Last week, the US Senate finally voted to confirm David Medine as the first Chair of the Privacy and Civil Liberties Oversight Board (PCLOB), the government oversight body principally charged with protecting privacy and civil liberties in the United States. In a 53-45 vote that broke along party lines, Mr. Medine’s confirmation was far from assured–political stonewalling has meant the oversight body had not seated a single Chair since its creation in 2004. While we remain cautiously optimistic about how effective PCLOB will actually be, this is a victory for rights advocates who have continued to demand meaningful oversight.
What will the PCLOB do?
The role assigned to the PCLOB is huge: its tasked with ensuring that US surveillance efforts do not violate civil rights. As we’ve described before, PCLOB is a body within the executive branch that reviews all government actions related to terrorism, in order to ensure relevant legislation and policies are balanced with privacy and civil liberties concerns; the body was established by the Intelligence Reform and Terrorism Prevention Act of 2004 (Pub. L. No. 108-458), but without a chair, the body has been largely ineffectual since inception.
That hasn’t stopped the PCLOB from being named to critical oversight capacities. The privacy-destroying Cyber Intelligence Sharing and Protection Act, or CISPA, which recently passed the US House of Representatives, gave the PCLOB oversight of its provisions, despite the Board not having convened since 2008. And earlier this year, President Obama’s Cybersecurity Executive Order tasked PCLOB with co-authoring an impact report with the Department of Homeland Security Office for Civil Rights and Civil Liberties on the advancement of the directives contained in the Executive Order.
PCLOB, along with DHS, have been broadly granted oversight of the intersection between civil liberties and the digital world. But not only has the PCLOB been toothless until recently: DHS seems to be having trouble making its own deadlines. After three years of waiting for a full report on the civil liberties impact of warrantless and suspicionless border searches of electronic devices, the agency released in March a mere executive summary of the issues. Not only was it late and short, the multi-year assessment incredulously found absolutely no violations of privacy and other civil liberties. With a new and unproven PCLOB, and a tardy and inadequate DHS, there are serious questions about how effective any ‘oversight’ will actually prove.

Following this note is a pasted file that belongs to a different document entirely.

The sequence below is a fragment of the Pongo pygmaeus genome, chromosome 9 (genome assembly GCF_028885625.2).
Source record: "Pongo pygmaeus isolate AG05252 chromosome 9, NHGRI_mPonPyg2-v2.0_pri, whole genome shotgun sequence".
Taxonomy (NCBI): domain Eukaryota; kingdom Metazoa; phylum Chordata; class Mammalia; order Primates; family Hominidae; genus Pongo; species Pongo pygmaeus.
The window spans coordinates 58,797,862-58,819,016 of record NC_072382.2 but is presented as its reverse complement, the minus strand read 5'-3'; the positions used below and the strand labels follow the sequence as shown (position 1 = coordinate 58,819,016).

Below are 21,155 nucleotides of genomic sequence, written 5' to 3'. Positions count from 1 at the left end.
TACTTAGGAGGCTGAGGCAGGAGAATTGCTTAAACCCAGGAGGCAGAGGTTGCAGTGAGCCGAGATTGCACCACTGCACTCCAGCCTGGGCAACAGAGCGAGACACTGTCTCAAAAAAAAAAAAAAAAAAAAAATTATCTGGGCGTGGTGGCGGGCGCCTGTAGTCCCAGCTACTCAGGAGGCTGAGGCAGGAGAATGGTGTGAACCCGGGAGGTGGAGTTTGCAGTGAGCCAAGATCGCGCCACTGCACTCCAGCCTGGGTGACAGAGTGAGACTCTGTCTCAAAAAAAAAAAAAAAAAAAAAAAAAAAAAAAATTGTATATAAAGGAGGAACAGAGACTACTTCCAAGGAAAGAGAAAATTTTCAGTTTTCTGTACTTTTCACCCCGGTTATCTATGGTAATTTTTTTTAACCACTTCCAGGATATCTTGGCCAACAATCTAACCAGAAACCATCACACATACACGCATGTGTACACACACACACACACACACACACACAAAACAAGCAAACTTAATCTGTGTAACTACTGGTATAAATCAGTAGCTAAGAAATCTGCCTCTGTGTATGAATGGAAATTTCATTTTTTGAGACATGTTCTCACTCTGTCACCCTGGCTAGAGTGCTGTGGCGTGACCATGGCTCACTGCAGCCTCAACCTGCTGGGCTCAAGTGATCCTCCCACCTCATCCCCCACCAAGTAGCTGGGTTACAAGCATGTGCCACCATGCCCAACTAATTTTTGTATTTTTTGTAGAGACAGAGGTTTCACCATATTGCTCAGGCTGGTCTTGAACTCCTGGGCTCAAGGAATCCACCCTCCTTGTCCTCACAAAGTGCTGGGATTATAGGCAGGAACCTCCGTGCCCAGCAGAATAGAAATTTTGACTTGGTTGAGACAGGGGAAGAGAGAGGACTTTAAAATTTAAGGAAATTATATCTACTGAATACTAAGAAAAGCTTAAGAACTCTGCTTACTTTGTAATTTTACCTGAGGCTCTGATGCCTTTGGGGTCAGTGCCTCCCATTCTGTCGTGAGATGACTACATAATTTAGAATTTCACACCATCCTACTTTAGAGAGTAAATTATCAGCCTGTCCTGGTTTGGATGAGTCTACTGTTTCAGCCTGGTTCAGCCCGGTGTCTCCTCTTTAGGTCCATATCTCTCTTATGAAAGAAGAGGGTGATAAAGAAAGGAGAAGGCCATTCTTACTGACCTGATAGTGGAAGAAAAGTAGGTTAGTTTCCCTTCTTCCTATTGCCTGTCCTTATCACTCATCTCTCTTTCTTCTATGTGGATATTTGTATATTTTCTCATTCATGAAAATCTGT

Is Medine the right Medi[ci]ne?
Although other members of the PCLOB board have been approved, the chairman is crucial to the agency’s full functioning, as PCLOB cannot hire staff without a Chair. In this regard, David Medine may be the man to get the Board operational, and quickly. He was the lead staffer at the Federal Trade Commission on internet privacy issues and represented the United States at OECD conferences on privacy and civil liberties matters: he knows the field, the players, and Washington.
However, how pro-human rights the office will be under Mr. Medine’s leadership remains to be seen. PCLOB has a budget of only $1 million, in contrast with the multi-billion dollar cybersecurity industry that he and his staff have to oversee. Mr. Medine also comes from the private and government sectors, so his experience with civil society issues is ostensibly limited. It will be instructive to watch how much he defers to other board members on civil liberties issues, such as the Center for Democracy and Technology’s Jim Dempsey, and how much he integrates the emerging body of work on the application of international human rights norms in the digital environment. However, one encouraging sign came during Mr. Medine’s 2012 confirmation hearings, when he rejected the use of profiling based on national identity for immigration purposes, despite the adamant objections of Sen. Chuck Grassley on the confirmation committee.
What’s next for the PCLOB?
Mr. Medine needs to start hiring staff immediately to prepare his office for work on key issues such as ECPA reform, CALEA II, and an expected comprehensive cybersecurity bill from the Senate. And its not just anticipated legislation making the news with regards to privacy and surveillance: today’s reports about the US Department of Justice subpoenas of the telephone records of Associated Press journalists makes clear the urgency for leadership on these issues.
We hope that PCLOB will finally put to rest the false binary that security and privacy are at odds. Governments can and must maintain a balance in protecting both. Security is essential to privacy and free expression, and thus the continued functioning of democratic institutions. We sincerely hope Mr. Medine and the PCLOB are up to the task, particularly in this age of ever-increasing surveillance.